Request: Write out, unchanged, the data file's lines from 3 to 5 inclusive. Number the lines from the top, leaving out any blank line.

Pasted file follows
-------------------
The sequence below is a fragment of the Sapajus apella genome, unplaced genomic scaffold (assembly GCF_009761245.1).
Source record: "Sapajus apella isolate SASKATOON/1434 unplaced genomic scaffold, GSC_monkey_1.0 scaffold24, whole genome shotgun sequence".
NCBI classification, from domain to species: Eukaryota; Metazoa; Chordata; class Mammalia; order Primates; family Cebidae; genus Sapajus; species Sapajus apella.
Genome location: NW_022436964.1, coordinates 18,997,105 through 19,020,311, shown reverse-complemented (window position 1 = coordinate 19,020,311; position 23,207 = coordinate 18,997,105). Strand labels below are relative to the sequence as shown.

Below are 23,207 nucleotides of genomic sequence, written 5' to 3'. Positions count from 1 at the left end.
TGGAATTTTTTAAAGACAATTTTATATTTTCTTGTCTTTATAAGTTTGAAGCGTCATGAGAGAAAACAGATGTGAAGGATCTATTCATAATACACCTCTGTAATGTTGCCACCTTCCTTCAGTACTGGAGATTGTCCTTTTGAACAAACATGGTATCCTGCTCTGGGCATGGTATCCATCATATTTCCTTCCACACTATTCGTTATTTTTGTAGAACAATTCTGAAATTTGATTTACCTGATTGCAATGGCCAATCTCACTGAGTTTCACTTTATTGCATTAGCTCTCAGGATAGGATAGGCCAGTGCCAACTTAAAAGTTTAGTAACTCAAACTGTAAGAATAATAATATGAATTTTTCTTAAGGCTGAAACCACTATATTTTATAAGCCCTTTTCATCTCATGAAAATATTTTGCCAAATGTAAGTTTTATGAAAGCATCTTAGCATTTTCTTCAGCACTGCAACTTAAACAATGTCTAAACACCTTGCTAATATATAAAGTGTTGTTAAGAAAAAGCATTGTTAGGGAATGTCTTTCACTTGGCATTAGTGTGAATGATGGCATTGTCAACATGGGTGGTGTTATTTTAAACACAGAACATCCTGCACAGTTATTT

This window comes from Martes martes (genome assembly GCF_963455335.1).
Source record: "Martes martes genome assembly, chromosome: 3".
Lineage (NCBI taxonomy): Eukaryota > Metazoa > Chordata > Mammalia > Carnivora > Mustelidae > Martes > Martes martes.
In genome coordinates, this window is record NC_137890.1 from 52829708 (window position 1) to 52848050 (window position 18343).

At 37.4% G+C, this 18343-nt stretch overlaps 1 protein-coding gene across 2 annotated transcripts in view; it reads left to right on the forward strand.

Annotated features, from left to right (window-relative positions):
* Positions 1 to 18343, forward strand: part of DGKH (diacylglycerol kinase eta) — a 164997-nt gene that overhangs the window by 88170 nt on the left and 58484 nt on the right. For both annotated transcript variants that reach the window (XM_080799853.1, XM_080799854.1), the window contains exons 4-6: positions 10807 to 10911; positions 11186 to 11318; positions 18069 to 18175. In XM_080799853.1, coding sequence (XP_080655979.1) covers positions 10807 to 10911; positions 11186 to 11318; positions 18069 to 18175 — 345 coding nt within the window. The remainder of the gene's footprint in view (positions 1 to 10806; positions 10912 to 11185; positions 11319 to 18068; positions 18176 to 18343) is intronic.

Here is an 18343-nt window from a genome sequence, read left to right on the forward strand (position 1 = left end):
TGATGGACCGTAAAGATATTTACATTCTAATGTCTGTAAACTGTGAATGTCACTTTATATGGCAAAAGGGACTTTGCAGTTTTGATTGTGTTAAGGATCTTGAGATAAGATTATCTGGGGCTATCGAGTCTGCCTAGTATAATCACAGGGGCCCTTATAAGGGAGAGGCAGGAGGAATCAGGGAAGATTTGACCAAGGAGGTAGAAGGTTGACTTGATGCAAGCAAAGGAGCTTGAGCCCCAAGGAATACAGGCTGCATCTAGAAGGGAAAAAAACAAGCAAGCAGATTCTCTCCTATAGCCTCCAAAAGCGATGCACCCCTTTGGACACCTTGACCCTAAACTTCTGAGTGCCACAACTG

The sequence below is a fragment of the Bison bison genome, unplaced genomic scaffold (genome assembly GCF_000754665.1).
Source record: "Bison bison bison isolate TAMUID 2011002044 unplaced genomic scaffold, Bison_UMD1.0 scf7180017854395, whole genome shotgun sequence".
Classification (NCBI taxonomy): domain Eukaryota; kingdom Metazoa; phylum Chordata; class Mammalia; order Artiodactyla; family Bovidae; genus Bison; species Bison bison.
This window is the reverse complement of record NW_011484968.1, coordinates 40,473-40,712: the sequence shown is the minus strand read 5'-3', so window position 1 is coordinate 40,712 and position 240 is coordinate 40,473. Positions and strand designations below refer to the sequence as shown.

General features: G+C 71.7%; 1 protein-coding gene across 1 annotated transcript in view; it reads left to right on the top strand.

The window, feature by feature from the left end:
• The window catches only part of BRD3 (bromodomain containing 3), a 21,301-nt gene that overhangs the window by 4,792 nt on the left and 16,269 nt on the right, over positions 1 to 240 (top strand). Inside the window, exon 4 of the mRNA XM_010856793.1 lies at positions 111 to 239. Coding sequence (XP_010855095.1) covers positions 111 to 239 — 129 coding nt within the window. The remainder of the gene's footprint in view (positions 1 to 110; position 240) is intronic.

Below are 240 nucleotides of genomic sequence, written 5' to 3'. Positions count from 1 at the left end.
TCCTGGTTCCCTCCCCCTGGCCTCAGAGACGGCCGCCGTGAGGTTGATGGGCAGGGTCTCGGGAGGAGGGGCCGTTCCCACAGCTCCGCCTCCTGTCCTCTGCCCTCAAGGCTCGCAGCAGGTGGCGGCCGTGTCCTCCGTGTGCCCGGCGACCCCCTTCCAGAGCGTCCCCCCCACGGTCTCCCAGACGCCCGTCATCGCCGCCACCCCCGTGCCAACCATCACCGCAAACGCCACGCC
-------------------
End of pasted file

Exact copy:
NCBI classification, from domain to species: Eukaryota; Metazoa; Chordata; class Mammalia; order Primates; family Cebidae; genus Sapajus; species Sapajus apella.
Genome location: NW_022436964.1, coordinates 18,997,105 through 19,020,311, shown reverse-complemented (window position 1 = coordinate 19,020,311; position 23,207 = coordinate 18,997,105). Strand labels below are relative to the sequence as shown.

Below are 23,207 nucleotides of genomic sequence, written 5' to 3'. Positions count from 1 at the left end.